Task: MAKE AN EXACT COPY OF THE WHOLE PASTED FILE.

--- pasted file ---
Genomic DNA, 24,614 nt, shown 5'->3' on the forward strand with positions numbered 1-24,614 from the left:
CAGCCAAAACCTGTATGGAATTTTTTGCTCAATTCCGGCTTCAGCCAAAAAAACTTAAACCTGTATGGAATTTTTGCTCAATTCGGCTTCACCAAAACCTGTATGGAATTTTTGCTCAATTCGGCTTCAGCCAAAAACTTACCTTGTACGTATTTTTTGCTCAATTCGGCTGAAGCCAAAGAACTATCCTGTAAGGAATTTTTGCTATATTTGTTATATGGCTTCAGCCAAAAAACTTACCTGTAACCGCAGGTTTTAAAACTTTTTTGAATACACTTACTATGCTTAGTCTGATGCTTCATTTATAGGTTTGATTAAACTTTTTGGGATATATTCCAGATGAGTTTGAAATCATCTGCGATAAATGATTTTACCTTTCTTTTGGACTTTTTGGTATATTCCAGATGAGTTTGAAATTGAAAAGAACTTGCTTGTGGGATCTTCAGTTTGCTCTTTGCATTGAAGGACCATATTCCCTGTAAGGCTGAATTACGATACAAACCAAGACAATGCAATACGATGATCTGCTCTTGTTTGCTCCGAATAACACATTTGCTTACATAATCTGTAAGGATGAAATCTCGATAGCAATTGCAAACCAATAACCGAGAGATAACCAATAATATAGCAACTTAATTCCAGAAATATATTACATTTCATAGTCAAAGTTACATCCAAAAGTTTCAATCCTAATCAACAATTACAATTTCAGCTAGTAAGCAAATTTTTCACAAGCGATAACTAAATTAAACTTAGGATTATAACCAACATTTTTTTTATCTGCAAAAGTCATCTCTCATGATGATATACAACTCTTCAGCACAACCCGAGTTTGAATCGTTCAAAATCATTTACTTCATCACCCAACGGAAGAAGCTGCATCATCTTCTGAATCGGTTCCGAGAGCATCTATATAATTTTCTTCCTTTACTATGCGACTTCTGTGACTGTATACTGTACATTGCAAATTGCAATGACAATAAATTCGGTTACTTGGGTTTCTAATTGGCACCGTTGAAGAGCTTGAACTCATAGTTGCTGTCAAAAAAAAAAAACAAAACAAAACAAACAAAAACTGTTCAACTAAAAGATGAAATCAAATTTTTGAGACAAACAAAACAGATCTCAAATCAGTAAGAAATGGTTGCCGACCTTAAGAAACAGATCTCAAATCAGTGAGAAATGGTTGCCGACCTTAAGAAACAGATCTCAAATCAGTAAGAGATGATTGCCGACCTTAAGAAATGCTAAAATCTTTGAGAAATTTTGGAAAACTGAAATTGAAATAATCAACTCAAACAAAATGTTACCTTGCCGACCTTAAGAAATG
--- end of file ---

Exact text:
Genomic DNA, 24,614 nt, shown 5'->3' on the forward strand with positions numbered 1-24,614 from the left:
CAGCCAAAACCTGTATGGAATTTTTTGCTCAATTCCGGCTTCAGCCAAAAAAACTTAAACCTGTATGGAATTTTTGCTCAATTCGGCTTCACCAAAACCTGTATGGAATTTTTGCTCAATTCGGCTTCAGCCAAAAACTTACCTTGTACGTATTTTTTGCTCAATTCGGCTGAAGCCAAAGAACTATCCTGTAAGGAATTTTTGCTATATTTGTTATATGGCTTCAGCCAAAAAACTTACCTGTAACCGCAGGTTTTAAAACTTTTTTGAATACACTTACTATGCTTAGTCTGATGCTTCATTTATAGGTTTGATTAAACTTTTTGGGATATATTCCAGATGAGTTTGAAATCATCTGCGATAAATGATTTTACCTTTCTTTTGGACTTTTTGGTATATTCCAGATGAGTTTGAAATTGAAAAGAACTTGCTTGTGGGATCTTCAGTTTGCTCTTTGCATTGAAGGACCATATTCCCTGTAAGGCTGAATTACGATACAAACCAAGACAATGCAATACGATGATCTGCTCTTGTTTGCTCCGAATAACACATTTGCTTACATAATCTGTAAGGATGAAATCTCGATAGCAATTGCAAACCAATAACCGAGAGATAACCAATAATATAGCAACTTAATTCCAGAAATATATTACATTTCATAGTCAAAGTTACATCCAAAAGTTTCAATCCTAATCAACAATTACAATTTCAGCTAGTAAGCAAATTTTTCACAAGCGATAACTAAATTAAACTTAGGATTATAACCAACATTTTTTTTATCTGCAAAAGTCATCTCTCATGATGATATACAACTCTTCAGCACAACCCGAGTTTGAATCGTTCAAAATCATTTACTTCATCACCCAACGGAAGAAGCTGCATCATCTTCTGAATCGGTTCCGAGAGCATCTATATAATTTTCTTCCTTTACTATGCGACTTCTGTGACTGTATACTGTACATTGCAAATTGCAATGACAATAAATTCGGTTACTTGGGTTTCTAATTGGCACCGTTGAAGAGCTTGAACTCATAGTTGCTGTCAAAAAAAAAAAACAAAACAAAACAAACAAAAACTGTTCAACTAAAAGATGAAATCAAATTTTTGAGACAAACAAAACAGATCTCAAATCAGTAAGAAATGGTTGCCGACCTTAAGAAACAGATCTCAAATCAGTGAGAAATGGTTGCCGACCTTAAGAAACAGATCTCAAATCAGTAAGAGATGATTGCCGACCTTAAGAAATGCTAAAATCTTTGAGAAATTTTGGAAAACTGAAATTGAAATAATCAACTCAAACAAAATGTTACCTTGCCGACCTTAAGAAATG